"Taylor Camp" is a feature documentary (as well as a book to be published by Serindia) that takes the viewer on a journey through the ultimate hippie fantasy-a crazy quilt community of tree houses on the beach at the end of the road on the north shore of Kauai. It is about the rejection of American values only to repaint them with long hair, marijuana and a vegetarian "clothing-optional" lifestyle in the era of flower power, anti-war riots and the Age of Aquarius.
Taylor Camp was born in the spring of 1969 when artist / oceanographer Howard Taylor (brother of actress Elizabeth) bailed out of jail a rag-tag band of young mainlanders arrested for vagrancy and invited them to live on his land; thus setting off immigrating waves of hippies, surfers, seekers and psychologically scarred Vietnam vets to Kauai's North Shore.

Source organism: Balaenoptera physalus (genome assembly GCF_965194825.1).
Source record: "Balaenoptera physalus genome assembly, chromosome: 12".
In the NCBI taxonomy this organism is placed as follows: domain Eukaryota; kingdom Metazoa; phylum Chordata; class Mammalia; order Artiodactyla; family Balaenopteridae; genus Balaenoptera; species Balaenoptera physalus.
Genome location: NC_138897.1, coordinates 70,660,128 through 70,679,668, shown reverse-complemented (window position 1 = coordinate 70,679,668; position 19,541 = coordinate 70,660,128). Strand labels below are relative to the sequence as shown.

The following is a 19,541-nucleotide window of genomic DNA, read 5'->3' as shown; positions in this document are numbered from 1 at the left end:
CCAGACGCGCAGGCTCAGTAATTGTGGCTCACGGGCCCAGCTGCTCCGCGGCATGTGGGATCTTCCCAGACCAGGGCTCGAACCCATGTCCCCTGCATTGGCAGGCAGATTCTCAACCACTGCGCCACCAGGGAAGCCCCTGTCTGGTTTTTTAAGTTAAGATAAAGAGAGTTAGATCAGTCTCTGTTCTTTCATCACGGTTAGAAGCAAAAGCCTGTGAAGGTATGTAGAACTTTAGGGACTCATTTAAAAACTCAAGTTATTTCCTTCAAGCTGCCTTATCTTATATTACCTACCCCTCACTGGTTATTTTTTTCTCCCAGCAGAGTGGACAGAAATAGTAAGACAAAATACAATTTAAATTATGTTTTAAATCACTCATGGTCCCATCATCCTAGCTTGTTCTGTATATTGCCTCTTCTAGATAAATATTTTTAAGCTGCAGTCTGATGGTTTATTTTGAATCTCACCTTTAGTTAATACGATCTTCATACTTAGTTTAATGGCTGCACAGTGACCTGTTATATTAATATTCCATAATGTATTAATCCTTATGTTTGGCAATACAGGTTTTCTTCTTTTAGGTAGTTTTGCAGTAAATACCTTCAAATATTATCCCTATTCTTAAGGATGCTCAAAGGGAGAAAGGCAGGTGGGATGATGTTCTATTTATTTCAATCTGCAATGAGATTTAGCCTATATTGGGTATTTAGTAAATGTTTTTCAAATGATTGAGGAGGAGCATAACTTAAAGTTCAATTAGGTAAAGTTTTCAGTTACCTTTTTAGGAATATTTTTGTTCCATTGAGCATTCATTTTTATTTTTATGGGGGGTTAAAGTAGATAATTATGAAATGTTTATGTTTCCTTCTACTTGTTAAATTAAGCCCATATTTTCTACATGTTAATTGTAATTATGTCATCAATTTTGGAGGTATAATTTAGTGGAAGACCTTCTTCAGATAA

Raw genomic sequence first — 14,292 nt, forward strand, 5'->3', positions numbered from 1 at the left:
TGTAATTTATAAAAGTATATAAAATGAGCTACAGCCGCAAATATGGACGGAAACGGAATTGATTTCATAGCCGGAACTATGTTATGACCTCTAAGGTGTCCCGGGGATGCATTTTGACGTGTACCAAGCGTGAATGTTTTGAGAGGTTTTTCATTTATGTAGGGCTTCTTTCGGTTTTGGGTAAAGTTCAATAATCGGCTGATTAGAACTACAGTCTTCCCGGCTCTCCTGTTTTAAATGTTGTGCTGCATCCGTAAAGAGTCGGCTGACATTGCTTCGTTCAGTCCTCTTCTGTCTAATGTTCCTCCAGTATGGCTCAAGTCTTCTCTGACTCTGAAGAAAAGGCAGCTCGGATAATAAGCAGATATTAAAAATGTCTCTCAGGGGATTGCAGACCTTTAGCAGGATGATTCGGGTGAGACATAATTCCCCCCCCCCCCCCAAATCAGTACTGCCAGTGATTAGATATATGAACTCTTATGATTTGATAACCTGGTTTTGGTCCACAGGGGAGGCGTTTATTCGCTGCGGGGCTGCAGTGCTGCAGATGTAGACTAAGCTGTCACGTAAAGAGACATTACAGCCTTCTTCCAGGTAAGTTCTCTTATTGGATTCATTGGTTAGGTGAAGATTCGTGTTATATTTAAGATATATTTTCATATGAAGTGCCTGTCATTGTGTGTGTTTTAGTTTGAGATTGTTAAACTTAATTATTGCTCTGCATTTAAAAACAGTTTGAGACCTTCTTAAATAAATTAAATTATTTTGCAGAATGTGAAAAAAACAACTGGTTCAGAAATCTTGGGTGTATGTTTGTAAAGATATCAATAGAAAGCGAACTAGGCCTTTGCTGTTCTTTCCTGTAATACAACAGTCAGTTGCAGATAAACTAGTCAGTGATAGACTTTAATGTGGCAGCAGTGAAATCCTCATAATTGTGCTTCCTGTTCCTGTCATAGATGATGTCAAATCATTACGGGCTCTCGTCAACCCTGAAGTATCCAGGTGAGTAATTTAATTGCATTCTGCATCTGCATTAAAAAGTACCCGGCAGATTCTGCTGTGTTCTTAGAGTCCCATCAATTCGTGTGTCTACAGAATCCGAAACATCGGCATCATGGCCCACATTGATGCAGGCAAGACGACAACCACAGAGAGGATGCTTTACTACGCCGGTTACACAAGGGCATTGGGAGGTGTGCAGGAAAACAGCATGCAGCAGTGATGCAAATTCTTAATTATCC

Thirty years later, we relive the growth of the camp through storytelling and interviews with the campers and their local neighbors. The interviews are woven into period music, re-enactments, original footage and striking black and white images of the camp from 1971 to 1977, plus a bare-knuckle examination of Taylor Camp's impact on the local community.
Condemned by the State in 1977, government workers torched the camp before the last resident moved out, leaving behind ashes and magical memories of "the best days of our lives."